Risk-taker: They take calculated risks. They do not let fear of failure hold them back, and, as a result, they tend to be more aggressive and proactive professionals on behalf of the agency and its clients.
        

Social web savvy: They monitor and participate in forums and social networks relevant to their interests and the industry. They engage with peers and influencers, and they maintain a professional presence on all social networks that positively represents themselves and their agencies.
        

Strategic: They are capable of fully assessing situations, and considering short- and long-term outcomes. They know how decisions and activities affect different audiences, and how they work to achieve business goals. They make seemingly unrelated connections others commonly miss.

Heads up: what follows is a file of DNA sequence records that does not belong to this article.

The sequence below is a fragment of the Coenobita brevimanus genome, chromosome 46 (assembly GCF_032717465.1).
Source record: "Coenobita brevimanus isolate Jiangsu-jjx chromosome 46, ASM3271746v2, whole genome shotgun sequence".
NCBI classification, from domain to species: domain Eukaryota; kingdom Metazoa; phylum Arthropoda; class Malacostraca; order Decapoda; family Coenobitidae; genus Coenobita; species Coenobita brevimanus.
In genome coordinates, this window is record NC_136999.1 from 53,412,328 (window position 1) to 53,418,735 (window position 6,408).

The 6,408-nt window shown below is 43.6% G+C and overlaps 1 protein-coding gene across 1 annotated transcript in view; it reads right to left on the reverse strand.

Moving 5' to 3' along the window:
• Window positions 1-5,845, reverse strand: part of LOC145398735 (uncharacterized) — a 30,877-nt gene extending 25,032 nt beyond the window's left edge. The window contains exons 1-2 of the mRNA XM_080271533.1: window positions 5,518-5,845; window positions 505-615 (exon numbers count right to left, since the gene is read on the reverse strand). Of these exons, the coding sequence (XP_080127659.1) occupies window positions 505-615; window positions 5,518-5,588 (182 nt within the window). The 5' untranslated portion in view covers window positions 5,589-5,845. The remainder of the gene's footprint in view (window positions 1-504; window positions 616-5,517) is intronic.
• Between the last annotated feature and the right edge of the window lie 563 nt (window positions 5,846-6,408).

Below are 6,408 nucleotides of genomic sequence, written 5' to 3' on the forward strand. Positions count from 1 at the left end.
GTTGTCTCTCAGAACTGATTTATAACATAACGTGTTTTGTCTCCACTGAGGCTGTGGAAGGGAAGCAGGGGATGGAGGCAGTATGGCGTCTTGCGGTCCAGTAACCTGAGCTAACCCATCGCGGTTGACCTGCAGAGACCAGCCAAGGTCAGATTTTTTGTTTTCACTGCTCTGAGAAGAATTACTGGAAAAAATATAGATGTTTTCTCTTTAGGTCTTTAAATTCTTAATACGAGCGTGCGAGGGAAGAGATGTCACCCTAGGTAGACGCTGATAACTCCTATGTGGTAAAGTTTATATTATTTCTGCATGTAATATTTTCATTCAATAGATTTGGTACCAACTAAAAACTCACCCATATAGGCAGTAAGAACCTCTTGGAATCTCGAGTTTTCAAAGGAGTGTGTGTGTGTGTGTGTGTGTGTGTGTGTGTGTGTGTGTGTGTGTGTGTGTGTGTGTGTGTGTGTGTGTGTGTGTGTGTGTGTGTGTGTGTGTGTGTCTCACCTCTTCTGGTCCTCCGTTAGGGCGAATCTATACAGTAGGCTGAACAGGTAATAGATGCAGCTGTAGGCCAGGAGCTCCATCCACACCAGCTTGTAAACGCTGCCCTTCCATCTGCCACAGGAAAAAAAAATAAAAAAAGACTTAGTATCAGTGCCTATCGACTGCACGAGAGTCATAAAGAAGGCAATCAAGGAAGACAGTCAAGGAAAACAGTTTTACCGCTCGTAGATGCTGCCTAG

Team player: They function extremely well within a team environment, but they also excel when working independently. They always seek opportunities to support team members and encourage collaborative learning.
        

Tech-savvy: They stay immersed in technology news and trends. They continually evaluate emerging products and solutions for opportunities to improve efficiency and performance.
        

Writer: They possess exceptional writing skills and the capability to clearly and concisely articulate their thoughts. They use creative and technically sound writing to produce powerful and effective communications. Copywriting is one of the most valuable competencies in a marketing-agency professional.”